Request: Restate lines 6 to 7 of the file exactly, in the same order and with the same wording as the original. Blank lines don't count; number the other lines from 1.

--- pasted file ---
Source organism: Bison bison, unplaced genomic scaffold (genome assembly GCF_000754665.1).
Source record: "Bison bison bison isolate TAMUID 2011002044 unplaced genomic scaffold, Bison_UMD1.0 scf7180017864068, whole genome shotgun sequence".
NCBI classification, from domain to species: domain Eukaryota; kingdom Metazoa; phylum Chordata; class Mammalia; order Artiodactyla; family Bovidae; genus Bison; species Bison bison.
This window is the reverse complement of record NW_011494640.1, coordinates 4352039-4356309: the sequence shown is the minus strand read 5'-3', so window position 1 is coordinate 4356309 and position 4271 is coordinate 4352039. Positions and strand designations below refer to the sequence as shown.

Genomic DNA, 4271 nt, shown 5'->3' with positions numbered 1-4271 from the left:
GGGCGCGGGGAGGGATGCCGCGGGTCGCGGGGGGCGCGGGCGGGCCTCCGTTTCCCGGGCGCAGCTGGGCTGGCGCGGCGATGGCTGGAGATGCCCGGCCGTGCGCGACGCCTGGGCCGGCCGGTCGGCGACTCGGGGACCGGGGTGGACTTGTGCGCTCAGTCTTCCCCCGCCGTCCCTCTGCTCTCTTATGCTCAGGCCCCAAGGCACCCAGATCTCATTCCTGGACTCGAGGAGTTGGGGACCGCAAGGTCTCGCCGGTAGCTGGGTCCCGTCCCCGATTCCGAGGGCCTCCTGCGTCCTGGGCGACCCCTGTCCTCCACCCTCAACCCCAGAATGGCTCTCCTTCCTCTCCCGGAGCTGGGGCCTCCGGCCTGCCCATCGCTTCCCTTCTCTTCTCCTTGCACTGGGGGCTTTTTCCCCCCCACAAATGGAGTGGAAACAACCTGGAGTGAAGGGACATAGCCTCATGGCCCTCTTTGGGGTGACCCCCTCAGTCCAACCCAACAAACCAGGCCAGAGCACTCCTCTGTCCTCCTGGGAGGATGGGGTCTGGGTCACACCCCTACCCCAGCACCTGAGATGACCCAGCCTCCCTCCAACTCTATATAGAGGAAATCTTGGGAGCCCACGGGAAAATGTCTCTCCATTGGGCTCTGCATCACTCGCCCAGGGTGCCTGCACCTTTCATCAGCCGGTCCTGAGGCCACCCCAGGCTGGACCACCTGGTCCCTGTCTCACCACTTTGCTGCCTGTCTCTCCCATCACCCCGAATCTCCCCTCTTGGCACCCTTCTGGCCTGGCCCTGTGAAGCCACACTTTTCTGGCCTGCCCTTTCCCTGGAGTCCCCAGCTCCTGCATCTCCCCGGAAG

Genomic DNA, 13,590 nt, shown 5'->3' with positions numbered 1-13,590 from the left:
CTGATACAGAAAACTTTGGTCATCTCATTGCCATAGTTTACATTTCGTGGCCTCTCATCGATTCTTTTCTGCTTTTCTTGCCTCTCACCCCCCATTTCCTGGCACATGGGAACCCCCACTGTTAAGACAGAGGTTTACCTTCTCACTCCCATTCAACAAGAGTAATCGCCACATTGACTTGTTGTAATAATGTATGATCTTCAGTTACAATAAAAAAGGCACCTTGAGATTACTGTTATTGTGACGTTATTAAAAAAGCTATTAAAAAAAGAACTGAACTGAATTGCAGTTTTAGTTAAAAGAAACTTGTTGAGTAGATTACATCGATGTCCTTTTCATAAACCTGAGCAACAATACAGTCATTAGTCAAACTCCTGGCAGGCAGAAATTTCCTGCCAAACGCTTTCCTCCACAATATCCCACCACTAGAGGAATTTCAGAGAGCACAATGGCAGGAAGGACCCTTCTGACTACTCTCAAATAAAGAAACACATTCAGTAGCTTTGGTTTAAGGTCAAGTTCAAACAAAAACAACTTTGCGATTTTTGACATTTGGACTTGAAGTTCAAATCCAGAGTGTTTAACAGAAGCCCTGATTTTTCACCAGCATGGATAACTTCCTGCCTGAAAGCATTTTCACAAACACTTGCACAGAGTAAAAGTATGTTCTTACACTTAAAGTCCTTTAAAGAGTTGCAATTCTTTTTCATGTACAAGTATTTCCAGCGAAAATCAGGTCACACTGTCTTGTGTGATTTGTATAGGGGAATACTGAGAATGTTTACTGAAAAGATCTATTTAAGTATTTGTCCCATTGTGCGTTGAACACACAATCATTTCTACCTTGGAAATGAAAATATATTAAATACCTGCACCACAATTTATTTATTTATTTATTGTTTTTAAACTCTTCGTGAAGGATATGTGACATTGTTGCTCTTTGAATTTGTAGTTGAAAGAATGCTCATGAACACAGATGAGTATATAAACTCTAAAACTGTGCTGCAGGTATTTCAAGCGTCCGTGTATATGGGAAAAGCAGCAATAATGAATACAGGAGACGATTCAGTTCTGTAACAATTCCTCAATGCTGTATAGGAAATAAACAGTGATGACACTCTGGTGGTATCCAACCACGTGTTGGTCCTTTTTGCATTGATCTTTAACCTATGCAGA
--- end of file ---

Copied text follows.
GGGCGCGGGGAGGGATGCCGCGGGTCGCGGGGGGCGCGGGCGGGCCTCCGTTTCCCGGGCGCAGCTGGGCTGGCGCGGCGATGGCTGGAGATGCCCGGCCGTGCGCGACGCCTGGGCCGGCCGGTCGGCGACTCGGGGACCGGGGTGGACTTGTGCGCTCAGTCTTCCCCCGCCGTCCCTCTGCTCTCTTATGCTCAGGCCCCAAGGCACCCAGATCTCATTCCTGGACTCGAGGAGTTGGGGACCGCAAGGTCTCGCCGGTAGCTGGGTCCCGTCCCCGATTCCGAGGGCCTCCTGCGTCCTGGGCGACCCCTGTCCTCCACCCTCAACCCCAGAATGGCTCTCCTTCCTCTCCCGGAGCTGGGGCCTCCGGCCTGCCCATCGCTTCCCTTCTCTTCTCCTTGCACTGGGGGCTTTTTCCCCCCCACAAATGGAGTGGAAACAACCTGGAGTGAAGGGACATAGCCTCATGGCCCTCTTTGGGGTGACCCCCTCAGTCCAACCCAACAAACCAGGCCAGAGCACTCCTCTGTCCTCCTGGGAGGATGGGGTCTGGGTCACACCCCTACCCCAGCACCTGAGATGACCCAGCCTCCCTCCAACTCTATATAGAGGAAATCTTGGGAGCCCACGGGAAAATGTCTCTCCATTGGGCTCTGCATCACTCGCCCAGGGTGCCTGCACCTTTCATCAGCCGGTCCTGAGGCCACCCCAGGCTGGACCACCTGGTCCCTGTCTCACCACTTTGCTGCCTGTCTCTCCCATCACCCCGAATCTCCCCTCTTGGCACCCTTCTGGCCTGGCCCTGTGAAGCCACACTTTTCTGGCCTGCCCTTTCCCTGGAGTCCCCAGCTCCTGCATCTCCCCGGAAG

Genomic DNA, 13,590 nt, shown 5'->3' with positions numbered 1-13,590 from the left: